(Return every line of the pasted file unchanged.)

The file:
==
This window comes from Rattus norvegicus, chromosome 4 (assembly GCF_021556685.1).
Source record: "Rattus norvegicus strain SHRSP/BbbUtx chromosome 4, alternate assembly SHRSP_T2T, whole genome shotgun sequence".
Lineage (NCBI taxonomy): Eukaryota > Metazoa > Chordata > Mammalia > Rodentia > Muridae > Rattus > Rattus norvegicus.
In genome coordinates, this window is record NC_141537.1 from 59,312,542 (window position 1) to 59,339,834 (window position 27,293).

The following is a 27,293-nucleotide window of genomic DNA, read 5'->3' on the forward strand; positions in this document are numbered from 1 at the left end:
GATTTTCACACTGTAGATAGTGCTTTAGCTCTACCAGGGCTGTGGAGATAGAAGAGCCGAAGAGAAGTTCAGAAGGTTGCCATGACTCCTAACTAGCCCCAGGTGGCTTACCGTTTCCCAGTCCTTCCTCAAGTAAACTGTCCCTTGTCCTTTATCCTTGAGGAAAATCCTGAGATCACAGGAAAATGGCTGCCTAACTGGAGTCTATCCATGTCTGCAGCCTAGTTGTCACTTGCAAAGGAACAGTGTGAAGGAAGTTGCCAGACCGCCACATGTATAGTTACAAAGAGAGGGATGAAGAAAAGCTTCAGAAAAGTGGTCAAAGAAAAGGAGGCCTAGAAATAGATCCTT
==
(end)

This window comes from Rattus norvegicus, chromosome 4 (assembly GCF_021556685.1).
Source record: "Rattus norvegicus strain SHRSP/BbbUtx chromosome 4, alternate assembly SHRSP_T2T, whole genome shotgun sequence".
Lineage (NCBI taxonomy): Eukaryota > Metazoa > Chordata > Mammalia > Rodentia > Muridae > Rattus > Rattus norvegicus.
In genome coordinates, this window is record NC_141537.1 from 59,312,542 (window position 1) to 59,339,834 (window position 27,293).

The following is a 27,293-nucleotide window of genomic DNA, read 5'->3' on the forward strand; positions in this document are numbered from 1 at the left end:
GATTTTCACACTGTAGATAGTGCTTTAGCTCTACCAGGGCTGTGGAGATAGAAGAGCCGAAGAGAAGTTCAGAAGGTTGCCATGACTCCTAACTAGCCCCAGGTGGCTTACCGTTTCCCAGTCCTTCCTCAAGTAAACTGTCCCTTGTCCTTTATCCTTGAGGAAAATCCTGAGATCACAGGAAAATGGCTGCCTAACTGGAGTCTATCCATGTCTGCAGCCTAGTTGTCACTTGCAAAGGAACAGTGTGAAGGAAGTTGCCAGACCGCCACATGTATAGTTACAAAGAGAGGGATGAAGAAAAGCTTCAGAAAAGTGGTCAAAGAAAAGGAGGCCTAGAAATAGATCCTT